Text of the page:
Solar Hot Dog Cooker

Add a little fun and excitement to those outdoor picnics by using a solar hot dog cooker, which will cook your food to perfection.


| March/April 1978



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Procedure: Drive nail into middle of 28-inch to 30-inch-long 2-by-8, 1/4-inch in from one edge. Then — using the nail as a pivot — swing and slide a framing square so that its corner moves precisely along the 2-by-8's opposite edge. Stop the square frequently as you move it along and, with a pencil, draw a series of overlapping lines along the square's other leg as shown. These overlapping lines will describe a perfect (for this solar hot dog cooker) parabolic curve.


MOTHER EARTH NEWS STAFF

Here's just the thing to add a little extra fun and excitement to all those outdoor excursions, picnics, and cookouts that your family will be enjoying during the coming months. It's a solar hot dog cooker built of wood, a few pieces of hardware, and either reflective mylar or something called Flex-Sheet-Mirror. The whole shebang can be put together for less than $30 ... much less if you're good at scrounging. (Note: Click on the Image Gallery link above for more illustrations and details about building this solar hot dog cooker.)

Materials to Build a Solar Hot Dog Cooker

2 each: 2-by-8-by-28-inch to 30-inch lumber
1 each: 1/8-by-26-by-32-inch paneling
2 each: 3/4-by-1-by-20-inch pine
1 each: 1/8-inch or 3/16-inch diameter stainless steel welding rod
4 each: 3 large, 1 small wooden beads to fit rod
1 each: 1/4-by-2-inch wooden dowel
2 each: 1/4-by-3-inch carriage bolts with nuts and flat washers
1 each: glue and paint as needed
2 each: 18-by-24-inch Flex-Sheet-Mirror*

*Flex-Sheet-Mirror costs about $3.50 a square foot in 1978. You'll need six square feet, or $21 worth. Or you can do the same job for less money by substituting two sheets of 12-by-36-inch 2-mil reflective mylar. The mylar was priced at $3.75 a sheet in 1978. The mylar will do the job ... it just won't last as long as the mirrors.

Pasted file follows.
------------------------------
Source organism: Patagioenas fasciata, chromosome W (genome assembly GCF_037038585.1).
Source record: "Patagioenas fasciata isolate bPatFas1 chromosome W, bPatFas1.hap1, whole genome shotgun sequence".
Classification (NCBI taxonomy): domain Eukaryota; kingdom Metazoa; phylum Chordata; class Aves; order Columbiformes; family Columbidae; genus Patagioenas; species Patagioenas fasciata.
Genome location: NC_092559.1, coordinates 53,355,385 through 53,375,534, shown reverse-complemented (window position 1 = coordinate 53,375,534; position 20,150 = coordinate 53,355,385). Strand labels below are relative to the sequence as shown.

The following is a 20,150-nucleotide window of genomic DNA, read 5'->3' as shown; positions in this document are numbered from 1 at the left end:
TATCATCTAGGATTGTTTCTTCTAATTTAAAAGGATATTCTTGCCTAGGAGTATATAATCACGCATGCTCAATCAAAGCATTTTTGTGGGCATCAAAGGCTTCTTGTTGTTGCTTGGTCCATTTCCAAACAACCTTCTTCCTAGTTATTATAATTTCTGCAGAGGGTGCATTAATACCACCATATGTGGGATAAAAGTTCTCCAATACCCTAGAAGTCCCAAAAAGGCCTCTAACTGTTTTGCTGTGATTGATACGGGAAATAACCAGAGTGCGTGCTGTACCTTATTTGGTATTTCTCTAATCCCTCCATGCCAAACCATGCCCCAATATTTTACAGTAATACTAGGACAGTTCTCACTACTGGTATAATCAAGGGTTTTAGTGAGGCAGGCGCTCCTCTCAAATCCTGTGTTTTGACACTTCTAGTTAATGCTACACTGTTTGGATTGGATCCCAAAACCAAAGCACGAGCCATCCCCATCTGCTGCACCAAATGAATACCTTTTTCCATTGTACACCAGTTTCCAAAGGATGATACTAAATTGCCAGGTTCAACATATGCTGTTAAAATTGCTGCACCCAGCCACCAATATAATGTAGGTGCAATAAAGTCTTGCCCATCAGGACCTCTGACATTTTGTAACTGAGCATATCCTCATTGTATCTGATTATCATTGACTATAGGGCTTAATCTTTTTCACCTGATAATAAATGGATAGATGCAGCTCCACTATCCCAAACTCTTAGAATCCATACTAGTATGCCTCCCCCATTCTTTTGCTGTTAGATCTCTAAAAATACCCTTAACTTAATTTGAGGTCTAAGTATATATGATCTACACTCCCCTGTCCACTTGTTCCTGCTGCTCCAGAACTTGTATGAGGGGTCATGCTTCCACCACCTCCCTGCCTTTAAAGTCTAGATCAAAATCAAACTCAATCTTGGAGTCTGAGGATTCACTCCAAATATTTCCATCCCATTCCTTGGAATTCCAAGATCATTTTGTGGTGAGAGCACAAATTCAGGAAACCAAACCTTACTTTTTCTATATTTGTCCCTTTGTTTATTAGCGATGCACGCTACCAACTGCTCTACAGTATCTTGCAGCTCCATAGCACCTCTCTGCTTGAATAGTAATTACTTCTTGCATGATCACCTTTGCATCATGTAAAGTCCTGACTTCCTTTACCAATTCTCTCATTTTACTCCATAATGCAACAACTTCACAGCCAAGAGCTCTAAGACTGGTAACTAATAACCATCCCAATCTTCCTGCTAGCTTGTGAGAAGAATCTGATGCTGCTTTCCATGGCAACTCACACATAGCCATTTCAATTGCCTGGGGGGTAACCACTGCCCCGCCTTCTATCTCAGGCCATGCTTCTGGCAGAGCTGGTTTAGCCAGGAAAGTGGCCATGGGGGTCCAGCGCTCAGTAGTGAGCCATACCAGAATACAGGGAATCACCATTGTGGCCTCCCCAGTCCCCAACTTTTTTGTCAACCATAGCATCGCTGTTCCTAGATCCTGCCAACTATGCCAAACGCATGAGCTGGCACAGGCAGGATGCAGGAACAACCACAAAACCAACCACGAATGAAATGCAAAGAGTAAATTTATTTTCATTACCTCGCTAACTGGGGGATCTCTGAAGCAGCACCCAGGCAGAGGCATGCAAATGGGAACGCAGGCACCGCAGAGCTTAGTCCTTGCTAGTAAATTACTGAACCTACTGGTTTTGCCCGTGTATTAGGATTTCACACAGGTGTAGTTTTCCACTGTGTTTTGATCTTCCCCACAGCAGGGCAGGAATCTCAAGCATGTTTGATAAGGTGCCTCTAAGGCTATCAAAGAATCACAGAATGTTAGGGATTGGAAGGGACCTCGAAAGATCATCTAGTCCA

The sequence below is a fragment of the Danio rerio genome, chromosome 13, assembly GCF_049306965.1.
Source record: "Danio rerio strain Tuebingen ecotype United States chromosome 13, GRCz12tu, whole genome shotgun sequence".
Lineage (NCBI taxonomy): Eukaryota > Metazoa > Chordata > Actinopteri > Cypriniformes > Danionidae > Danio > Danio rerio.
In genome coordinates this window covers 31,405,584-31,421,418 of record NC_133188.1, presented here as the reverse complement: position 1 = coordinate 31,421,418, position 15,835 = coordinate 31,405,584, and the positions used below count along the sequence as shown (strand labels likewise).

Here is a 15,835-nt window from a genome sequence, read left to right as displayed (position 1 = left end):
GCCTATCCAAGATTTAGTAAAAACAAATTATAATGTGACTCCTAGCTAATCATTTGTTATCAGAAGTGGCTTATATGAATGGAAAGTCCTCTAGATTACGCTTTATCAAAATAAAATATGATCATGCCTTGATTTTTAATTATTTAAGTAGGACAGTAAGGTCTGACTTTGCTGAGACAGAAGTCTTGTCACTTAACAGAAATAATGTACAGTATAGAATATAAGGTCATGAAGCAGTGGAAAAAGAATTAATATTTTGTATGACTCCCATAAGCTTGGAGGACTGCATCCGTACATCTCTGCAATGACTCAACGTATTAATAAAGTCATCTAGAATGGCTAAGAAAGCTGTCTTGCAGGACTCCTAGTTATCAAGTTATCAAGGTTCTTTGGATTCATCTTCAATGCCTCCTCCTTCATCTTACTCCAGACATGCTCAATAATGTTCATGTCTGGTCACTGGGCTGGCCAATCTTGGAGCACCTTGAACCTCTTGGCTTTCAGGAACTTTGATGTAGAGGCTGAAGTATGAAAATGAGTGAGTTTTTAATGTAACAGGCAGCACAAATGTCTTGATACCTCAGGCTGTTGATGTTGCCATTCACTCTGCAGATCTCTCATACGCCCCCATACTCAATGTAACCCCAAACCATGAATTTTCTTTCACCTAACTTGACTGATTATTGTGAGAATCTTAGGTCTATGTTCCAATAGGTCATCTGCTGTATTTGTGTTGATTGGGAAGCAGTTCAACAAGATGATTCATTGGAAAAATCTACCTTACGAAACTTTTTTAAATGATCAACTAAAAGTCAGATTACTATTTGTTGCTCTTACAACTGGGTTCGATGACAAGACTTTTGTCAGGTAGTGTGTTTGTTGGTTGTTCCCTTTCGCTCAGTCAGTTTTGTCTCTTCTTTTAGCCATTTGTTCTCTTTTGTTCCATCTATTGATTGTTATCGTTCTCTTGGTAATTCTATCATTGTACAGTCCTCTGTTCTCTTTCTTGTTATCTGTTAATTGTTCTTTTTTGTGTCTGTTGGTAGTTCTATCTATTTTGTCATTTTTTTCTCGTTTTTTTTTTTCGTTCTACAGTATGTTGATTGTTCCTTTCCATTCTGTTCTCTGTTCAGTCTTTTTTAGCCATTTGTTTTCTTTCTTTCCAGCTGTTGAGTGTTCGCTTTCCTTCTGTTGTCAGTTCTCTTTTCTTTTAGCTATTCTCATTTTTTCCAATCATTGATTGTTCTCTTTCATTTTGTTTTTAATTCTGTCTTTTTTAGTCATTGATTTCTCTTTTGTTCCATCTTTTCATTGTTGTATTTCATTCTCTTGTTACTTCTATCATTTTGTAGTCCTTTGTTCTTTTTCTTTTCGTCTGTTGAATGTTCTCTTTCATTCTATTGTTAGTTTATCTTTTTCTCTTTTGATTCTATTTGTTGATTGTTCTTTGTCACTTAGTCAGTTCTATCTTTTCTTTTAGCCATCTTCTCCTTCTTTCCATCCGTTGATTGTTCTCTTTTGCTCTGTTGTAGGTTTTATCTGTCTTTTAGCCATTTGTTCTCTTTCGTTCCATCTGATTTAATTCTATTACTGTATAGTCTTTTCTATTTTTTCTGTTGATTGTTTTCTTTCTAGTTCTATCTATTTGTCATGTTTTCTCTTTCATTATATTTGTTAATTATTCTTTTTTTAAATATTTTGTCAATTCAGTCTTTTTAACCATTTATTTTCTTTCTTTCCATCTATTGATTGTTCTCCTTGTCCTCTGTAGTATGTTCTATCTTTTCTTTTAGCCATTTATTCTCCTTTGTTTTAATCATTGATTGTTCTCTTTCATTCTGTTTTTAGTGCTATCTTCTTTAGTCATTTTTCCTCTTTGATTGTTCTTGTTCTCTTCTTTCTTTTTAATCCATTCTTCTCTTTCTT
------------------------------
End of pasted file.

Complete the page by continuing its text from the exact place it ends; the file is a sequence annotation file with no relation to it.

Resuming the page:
Building the Solar Hot Dog Cooker

MOTHER EARTH NEWS' Travis Brock whipped up the broiler you see here as a Christmas gift for a friend. "The principle of the cooker's operation is very simple," says Travis. "When aimed at the sun, the unit catches all the solar radiation which strikes its curved face and focuses it into a concentrated line of heat that falls on the broiler's skewer."

Travis further points out that the only real trick to making the hot dog or shish kebab cooker work properly lies in designing the collector's curved back so that it, in fact, does focus the sun's rays into one narrow and intense band of heat. "But that's not as difficult as you may think," Brock explains. "You can either calculate the curve mathematically with a formula, or — and this is even easier yet — you can lay the parabolic out in a jiffy with a nail and a framing square as shown in the accompanying sketch."

Use a band saw, saber saw, or coping saw, and either a rasp or sandpaper to cut your curve out and smooth it down once you have it drawn. Then use what's left of the first 2-by-8 as a pattern to mark and cut a second. These two curved pieces of wood will be your cooker's sides.

kiersten
3/2/2007 8:14:40 AM

you have great information on how to do things for a science project but you haven't answered my queation on how to go about making a solar power hot dog cooker but i'll try again with another science fair project






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